Health Analytics is the future of health care administration and the new, one of a kind analytics program at D'Youville College, will give the student an early career advantage in this high demand profession. Health Analytics is vital to any organization in the planning, implementation of programs and policy. www.dyc.edu
School spending increases linked to better outcomes for poor students
In districts that substantially increased their spending as the result of court-ordered changes in school finance, low-income children were significantly more likely to graduate from high school, earn livable wages, and avoid poverty in adulthood. So concludes a working paper published this month by the National Bureau of Economic Research, or NBER, a private, nonpartisan research organization with headquarters in Cambridge, Mass. The provocative results provide new fodder for long-running debates over whether more education spending translates into improved outcomes for children.
States struggle to make school report cards useful
U.S. News and World Report
School report cards published by state education agencies are a staple for parents deciding which schools their children should attend, but many states are still struggling to collect and report key accountability information and make it easy to understand for parents, a new report finds. The Education Commission of the States asked researchers, parents and education experts for their thoughts about school accountability systems: whether the report cards are easy to find, whether they are easy to understand and which measures are essential to include in them, such as student achievement, student academic growth, achievement gap closure, graduation rates, and college and career readiness.
Getting into college and paying for it: Landing a full ride after a year of suspense
The Hechinger Report
On a chilly Saturday in late April, Matisse Clayton faced her future. She had turned 18 a month earlier and now, near the end of her senior year at New Rochelle High School in suburban New York City, she had to make her first adult decision: where she would spend the next four years of her life. After months of struggling through the intricacies of the college application process and weeks of anxious waiting for decisions from admissions committees, it had all come down to this moment.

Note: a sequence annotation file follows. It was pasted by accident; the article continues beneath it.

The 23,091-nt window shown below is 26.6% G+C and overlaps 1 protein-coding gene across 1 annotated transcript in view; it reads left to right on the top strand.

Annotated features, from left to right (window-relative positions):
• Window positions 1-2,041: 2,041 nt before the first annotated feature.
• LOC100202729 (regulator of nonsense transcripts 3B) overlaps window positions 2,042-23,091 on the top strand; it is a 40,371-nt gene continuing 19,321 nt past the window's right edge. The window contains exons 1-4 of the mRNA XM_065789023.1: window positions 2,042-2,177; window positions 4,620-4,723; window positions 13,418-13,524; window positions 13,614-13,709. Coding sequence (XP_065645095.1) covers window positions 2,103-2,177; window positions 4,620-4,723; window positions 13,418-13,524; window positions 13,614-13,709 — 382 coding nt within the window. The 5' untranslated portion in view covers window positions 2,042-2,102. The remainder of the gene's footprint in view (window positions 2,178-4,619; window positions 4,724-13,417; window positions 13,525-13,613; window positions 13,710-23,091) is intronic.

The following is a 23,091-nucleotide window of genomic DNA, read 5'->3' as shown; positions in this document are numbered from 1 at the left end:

Backpack bans, sealed lockers latest efforts to keep schools safe
A New York high school is the latest in the nation to ban backpacks following several bomb threats, and has even taken extra steps, including sealing up students' lockers. For the last two weeks of the school year, students at Wantagh High School — located about 34 miles east of New York City — are being forced to carry their books and belongings in plastic bags, sign in and out to use the bathroom and submit to searches when entering the building. But the sealing up of lockers took school security to a new level.
Why telling on bullies backfires
An important research study recently made the news. Sibling bullying has been going up in recent years. This follows on the heels of another important study that found that kids who attend schools that have anti-bullying programs are more likely to be bullied than those who attend schools without such programs. Why is this happening? For the past fifteen years, the modern world has been conducting war against bullying. All of society has embraced the "anti-bullying" message. Schools have been declaring that they won't tolerate bullying, and that kids must tell the adult authorities whenever they are bullied so they can step in and make the bullying stop.
Students' brains might benefit from an extra year in middle school
The practice of voluntarily delaying school transitions, either by red-shirting kindergarten, repeating twelfth grade, or introducing a gap year between high school and college, is a well-established tradition in the United States. The extra year gives students time to mature athletically, academically, or developmentally. Although kindergarten entrance and the transition from high school to college have long been seen as the ideal times to take an extra year, recently eighth grade has been seen as an opportune time for kids to catch up with — or maybe even gain an advantage over — their peers.
3 ways digital badges are used in education
As children, our accomplishments were recognized with trophies, plaques, a pat on the back or cloth badges sewn on to a Girl Scout or Boy Scout sash. In high school and college, we received diplomas and began to fill up resumes and LinkedIn profiles with job qualifications and experience. But what if there was a way to help acknowledge educational experiences that happen outside of the classroom and recognize valuable skills such as leadership or collaboration?